By April Overall
Most of us are repulsed by the terrible acts that madmen and villains carry out. We hold candlelit vigils, and rack our brains trying to figure out what prompts someone to stoop to such a low. But others become inspired by their horrific actions, and, unable to quell the desire to carry out the deed themselves, become murderers themselves. They’re called copycats. And they don’t only exist in society, but in the animal kingdom too. Read on to find out which of the vilest murderers have copycats in the wild. Only, of course, if you think you can stomach it.
Vlad the Impaler
Copycat: The Shrike
Like Vlad the Imapler, a 15th century Romanian madman, the shrike also impales its victims (on branches), however, it does so because it lacks the talons that most birds of prey come equipped with to kill their next meal. Nevertheless, shrikes make do by impaling several prey at a time allows them to store food away, so when they’re feeling peckish, they’ll have an array of snacks to choose from. It also helps males attract females; it seems the bigger the stack of impaled prey a male collects, the more likely he is to be chosen as a mate! It’s also practical for some shrike species, like the loggerhead shrike, as these birds enjoy eating monarch butterflies. Since monarchs store poison in their systems which protect them from most predators, shrikes allow these prey to sit on a spike for days on end, allowing the toxins to degrade, until it’s safe to eat the butterflies.
Copycats: Eagles and Hawks
Hannibal Lecter ate some of his victims with fava beans and a nice Chianti, but others he ate alive. Eagles and hawks have also been known to consume their prey alive, unless, that is, they put up too much of a fight. Their victims generally die of massive blood loss or organ failure.
The Boston Strangler
Copycat: The Black-footed Ferret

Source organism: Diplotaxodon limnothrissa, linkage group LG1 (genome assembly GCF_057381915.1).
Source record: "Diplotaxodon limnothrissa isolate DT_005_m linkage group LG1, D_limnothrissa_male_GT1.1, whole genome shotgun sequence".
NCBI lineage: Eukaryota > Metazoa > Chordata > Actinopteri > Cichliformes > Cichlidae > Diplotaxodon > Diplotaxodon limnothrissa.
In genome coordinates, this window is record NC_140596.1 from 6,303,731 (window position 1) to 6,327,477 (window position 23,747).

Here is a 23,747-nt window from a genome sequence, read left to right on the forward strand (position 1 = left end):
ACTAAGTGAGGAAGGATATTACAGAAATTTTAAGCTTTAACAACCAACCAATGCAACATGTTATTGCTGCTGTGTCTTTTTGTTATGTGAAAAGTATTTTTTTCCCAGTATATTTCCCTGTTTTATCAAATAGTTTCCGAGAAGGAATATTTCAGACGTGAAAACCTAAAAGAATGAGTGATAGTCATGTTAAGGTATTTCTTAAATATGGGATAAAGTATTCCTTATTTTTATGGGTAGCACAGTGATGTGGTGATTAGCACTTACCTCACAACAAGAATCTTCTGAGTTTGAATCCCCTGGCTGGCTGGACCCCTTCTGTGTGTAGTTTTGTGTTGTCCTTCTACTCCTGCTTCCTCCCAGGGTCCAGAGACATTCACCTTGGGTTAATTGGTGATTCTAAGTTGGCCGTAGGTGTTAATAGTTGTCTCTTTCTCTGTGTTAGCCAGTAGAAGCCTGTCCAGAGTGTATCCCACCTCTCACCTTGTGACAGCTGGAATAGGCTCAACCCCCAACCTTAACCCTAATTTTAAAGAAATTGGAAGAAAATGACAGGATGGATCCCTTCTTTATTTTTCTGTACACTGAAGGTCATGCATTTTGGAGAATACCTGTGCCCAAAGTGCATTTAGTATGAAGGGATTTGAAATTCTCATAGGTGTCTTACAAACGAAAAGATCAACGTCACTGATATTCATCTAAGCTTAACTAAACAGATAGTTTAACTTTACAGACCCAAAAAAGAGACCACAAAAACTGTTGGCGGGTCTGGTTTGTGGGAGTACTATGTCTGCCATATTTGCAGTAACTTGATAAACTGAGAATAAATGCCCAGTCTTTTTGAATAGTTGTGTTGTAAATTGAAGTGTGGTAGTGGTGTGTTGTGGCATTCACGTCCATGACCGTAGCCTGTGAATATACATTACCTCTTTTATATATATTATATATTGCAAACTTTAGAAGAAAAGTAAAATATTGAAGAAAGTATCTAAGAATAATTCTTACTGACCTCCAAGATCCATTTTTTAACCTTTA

The black-footed ferret has taken a cue from the Boston Strangler by strangling its primary prey, prairie dogs, to death. Studies show that after the ferret crawls into the prairie dog’s burrow, it will sneak on top of the rodent, paw at it to wake it from its slumber and then grip the dog’s throat with its jaws, strangling it to death. Strangling, you say? More like biting? Nope. Most prairie dogs do indeed die from suffocation. Creepy.
Copycat: The Killer Whale
Charles Manson led a group of followers which became known as the Manson Family, to carry out a series of gruesome murders – all in the height of the love-filled sixties. Killer whales also work in tandem to hunt larger prey, however, these mammals do so strictly as a means for survival. Remarkably, killer whales work silently in pods of up to 40 individuals, in order to hear larger prey like whales and sharks. It is only after they’ve gone in for the kill that they begin to vocalize with one another.
Copycat: The Lamprey
Dracula isn’t the only one who wants to suck your blood! Give the lamprey a chance and you’ll most definitely regret it. These jawless fish latch onto the flesh of other fish and marine mammals with a funnel like mouth and sucks the blood from their prey. They’ve been known to attach onto a host for months until they’ve either had enough or the host dies.